A new report out this week from Environment America found that the U.S. could reach 10 percent solar power by 2030—and maybe even surpass that figure. The report used National Renewable Energy Laboratory data.
“When it comes to solar energy, the sky’s the limit,” said Rob Sargent, Energy Program Director for Environment America and co-author of the report. “Getting to 10 percent solar is the just the first step to a future powered entirely by pollution-free energy.”
“We can get to 10 percent solar by 2030 if we just keep our foot on the accelerator,” Sargetn said. “That’s a small fraction of what’s possible, but it will make a big difference in the quality of our lives and our children’s future.”
The organization said that even if the U.S.’ pace of solar growth slowed to 22 percent of what it is now it could still generate 10 percent of the country’s electricity by then. Reaching just 10 percent of electricity from solar would cut 280 million metric tons of carbon pollution by 2030. That’s half of the pollution reductions required by the U.S. Environmental Protection Agency’s proposed Clean Power Plan, Environment America said.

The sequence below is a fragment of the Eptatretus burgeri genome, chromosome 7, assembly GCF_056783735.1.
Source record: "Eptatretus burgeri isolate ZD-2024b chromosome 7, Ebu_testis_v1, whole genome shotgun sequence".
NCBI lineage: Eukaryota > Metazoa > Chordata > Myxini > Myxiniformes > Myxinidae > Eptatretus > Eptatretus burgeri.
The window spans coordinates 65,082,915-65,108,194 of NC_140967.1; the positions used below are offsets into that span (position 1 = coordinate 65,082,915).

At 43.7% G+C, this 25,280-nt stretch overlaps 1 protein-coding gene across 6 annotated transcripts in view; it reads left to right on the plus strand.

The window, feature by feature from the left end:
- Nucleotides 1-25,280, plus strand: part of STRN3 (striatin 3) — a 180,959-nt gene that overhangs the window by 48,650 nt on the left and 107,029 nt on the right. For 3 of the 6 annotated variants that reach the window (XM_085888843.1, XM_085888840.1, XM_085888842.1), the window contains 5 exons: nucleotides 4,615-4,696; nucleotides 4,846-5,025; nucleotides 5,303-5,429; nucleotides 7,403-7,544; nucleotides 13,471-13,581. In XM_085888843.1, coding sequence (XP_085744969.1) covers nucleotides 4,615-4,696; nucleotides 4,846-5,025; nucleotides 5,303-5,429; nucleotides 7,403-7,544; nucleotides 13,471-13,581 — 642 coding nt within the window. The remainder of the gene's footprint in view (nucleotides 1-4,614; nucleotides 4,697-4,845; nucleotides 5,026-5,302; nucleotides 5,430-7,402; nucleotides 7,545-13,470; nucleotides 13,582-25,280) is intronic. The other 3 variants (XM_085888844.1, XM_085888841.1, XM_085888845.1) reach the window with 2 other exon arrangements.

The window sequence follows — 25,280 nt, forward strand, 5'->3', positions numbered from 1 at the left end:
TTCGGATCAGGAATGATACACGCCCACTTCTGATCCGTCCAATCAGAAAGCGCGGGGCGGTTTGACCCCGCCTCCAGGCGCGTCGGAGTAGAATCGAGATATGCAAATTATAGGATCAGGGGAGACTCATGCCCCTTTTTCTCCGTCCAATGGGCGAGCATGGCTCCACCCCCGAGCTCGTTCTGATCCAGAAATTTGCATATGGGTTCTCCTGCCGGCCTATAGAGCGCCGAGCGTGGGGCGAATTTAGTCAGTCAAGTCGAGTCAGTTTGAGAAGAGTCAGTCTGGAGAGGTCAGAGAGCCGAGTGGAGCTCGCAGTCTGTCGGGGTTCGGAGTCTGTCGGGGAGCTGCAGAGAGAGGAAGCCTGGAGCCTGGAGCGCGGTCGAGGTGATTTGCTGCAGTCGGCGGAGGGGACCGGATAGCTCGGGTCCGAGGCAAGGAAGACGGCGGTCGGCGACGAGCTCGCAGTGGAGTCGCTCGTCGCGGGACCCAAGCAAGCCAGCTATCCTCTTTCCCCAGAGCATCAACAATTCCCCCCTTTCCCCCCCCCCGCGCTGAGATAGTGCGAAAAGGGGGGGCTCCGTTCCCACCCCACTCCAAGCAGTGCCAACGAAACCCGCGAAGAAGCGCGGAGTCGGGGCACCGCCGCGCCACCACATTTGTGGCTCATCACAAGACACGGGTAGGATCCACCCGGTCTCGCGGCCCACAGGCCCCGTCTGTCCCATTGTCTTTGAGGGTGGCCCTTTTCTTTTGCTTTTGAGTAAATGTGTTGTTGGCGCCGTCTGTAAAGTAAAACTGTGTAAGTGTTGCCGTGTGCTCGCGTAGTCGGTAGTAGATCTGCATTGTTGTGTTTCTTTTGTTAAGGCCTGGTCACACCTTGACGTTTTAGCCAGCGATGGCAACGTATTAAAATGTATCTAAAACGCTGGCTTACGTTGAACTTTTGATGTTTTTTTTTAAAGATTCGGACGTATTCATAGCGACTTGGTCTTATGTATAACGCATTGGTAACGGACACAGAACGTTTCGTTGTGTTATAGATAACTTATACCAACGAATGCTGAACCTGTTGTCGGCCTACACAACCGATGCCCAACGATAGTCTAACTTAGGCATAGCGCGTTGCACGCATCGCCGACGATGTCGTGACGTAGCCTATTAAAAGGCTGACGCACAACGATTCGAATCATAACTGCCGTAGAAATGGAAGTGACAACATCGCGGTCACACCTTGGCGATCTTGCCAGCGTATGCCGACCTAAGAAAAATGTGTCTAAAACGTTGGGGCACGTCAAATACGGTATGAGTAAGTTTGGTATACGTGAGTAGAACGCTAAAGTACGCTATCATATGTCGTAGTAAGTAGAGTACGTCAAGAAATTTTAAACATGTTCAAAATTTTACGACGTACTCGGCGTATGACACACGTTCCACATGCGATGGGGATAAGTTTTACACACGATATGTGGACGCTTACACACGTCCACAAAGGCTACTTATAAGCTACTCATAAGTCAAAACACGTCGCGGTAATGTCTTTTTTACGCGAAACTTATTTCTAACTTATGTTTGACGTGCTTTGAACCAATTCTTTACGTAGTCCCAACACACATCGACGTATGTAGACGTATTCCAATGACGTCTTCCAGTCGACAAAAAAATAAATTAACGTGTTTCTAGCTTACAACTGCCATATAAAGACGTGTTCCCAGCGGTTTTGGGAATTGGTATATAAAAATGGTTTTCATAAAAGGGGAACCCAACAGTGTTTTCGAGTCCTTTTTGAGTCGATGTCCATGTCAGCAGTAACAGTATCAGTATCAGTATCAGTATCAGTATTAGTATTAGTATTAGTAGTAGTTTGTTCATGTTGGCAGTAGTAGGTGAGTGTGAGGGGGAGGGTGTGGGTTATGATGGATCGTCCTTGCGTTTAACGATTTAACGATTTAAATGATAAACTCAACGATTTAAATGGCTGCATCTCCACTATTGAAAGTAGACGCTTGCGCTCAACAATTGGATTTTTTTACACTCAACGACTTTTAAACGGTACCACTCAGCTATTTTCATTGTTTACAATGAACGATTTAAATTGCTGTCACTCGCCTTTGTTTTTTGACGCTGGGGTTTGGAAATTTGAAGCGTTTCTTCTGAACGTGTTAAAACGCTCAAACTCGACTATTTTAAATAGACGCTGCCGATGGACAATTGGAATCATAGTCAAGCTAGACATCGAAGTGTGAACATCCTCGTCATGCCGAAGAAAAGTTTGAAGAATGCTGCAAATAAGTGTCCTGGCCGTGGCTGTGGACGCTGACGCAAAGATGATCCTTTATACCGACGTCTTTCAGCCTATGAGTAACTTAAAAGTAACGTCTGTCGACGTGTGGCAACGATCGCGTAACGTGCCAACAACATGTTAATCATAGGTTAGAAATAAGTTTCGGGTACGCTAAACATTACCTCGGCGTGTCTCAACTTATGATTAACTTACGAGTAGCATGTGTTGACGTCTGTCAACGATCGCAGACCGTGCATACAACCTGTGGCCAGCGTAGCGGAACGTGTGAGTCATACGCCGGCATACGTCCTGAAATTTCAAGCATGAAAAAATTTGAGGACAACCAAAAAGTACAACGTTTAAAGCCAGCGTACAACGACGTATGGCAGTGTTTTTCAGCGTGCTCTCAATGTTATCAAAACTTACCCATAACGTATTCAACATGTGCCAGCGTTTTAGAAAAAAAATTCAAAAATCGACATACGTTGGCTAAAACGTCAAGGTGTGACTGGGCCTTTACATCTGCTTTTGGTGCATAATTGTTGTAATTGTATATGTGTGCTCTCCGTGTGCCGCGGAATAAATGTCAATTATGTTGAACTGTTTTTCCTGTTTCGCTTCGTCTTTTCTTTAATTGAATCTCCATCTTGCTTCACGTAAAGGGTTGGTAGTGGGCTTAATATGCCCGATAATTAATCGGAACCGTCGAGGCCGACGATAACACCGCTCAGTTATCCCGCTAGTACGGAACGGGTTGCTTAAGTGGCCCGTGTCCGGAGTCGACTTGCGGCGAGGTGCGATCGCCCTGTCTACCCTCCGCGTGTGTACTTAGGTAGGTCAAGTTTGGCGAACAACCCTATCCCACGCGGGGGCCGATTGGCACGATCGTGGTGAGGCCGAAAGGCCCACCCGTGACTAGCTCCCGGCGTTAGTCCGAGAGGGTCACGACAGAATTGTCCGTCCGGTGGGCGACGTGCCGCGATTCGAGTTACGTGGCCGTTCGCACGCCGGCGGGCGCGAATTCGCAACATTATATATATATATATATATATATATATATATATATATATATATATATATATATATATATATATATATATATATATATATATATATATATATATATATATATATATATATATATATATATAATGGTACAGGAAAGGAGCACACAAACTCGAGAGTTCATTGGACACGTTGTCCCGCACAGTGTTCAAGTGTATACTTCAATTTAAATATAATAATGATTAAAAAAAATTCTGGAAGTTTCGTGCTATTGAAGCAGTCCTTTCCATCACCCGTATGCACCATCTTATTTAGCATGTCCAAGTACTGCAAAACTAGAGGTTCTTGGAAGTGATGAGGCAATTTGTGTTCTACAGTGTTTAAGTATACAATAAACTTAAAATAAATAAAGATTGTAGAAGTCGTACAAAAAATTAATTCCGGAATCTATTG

Researchers attributed much of the growth to solar’s growth in popularity over the past three years, observing that it’s grown 77 percent over that period. Part of the reason it’s grown so rapidly are the continual price declines in solar panels as well as other cost reductions with solar arrays.
The report also pointed out that the U.S. could do far more. “The U.S. is home to more than 35 million residential and commercial rooftops that could host solar panels, and it has enough technical potential to meet country’s energy needs 100 times over,’ Environment America stated.
“Given the growth of solar over the last few years, getting to 10 percent of U.S. electricity from solar should happen far sooner than 2030,” said Jigar Shah, a solar industry pioneer and President of Generate Capital.Tweet